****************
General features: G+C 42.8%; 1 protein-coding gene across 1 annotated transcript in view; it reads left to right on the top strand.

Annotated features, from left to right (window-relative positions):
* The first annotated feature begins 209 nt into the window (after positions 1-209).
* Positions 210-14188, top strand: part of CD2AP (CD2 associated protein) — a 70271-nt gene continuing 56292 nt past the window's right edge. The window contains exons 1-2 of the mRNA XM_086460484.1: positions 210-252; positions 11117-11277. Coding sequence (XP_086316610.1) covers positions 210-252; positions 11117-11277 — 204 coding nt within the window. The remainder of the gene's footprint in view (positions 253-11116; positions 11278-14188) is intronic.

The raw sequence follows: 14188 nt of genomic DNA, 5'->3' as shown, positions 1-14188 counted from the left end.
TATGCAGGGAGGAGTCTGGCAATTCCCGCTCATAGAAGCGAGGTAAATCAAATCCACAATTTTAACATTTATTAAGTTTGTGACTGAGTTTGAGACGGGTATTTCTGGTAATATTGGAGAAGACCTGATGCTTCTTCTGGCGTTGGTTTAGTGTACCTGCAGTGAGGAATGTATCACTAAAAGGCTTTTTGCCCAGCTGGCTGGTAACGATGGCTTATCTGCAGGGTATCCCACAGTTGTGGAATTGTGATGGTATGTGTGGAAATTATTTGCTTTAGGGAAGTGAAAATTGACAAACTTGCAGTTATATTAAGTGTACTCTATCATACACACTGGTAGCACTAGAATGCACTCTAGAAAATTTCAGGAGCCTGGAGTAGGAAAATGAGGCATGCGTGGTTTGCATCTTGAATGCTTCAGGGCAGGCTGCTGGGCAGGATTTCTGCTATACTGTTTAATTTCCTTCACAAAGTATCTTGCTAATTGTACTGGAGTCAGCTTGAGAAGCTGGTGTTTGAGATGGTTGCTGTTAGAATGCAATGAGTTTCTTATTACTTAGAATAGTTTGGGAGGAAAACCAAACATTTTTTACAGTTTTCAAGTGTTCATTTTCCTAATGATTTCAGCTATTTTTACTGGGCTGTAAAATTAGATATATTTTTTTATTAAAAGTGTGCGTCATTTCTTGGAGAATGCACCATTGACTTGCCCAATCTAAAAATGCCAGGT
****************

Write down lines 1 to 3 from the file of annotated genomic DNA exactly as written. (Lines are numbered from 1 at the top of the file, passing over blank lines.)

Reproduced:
General features: G+C 42.8%; 1 protein-coding gene across 1 annotated transcript in view; it reads left to right on the top strand.

Annotated features, from left to right (window-relative positions):
* The first annotated feature begins 209 nt into the window (after positions 1-209).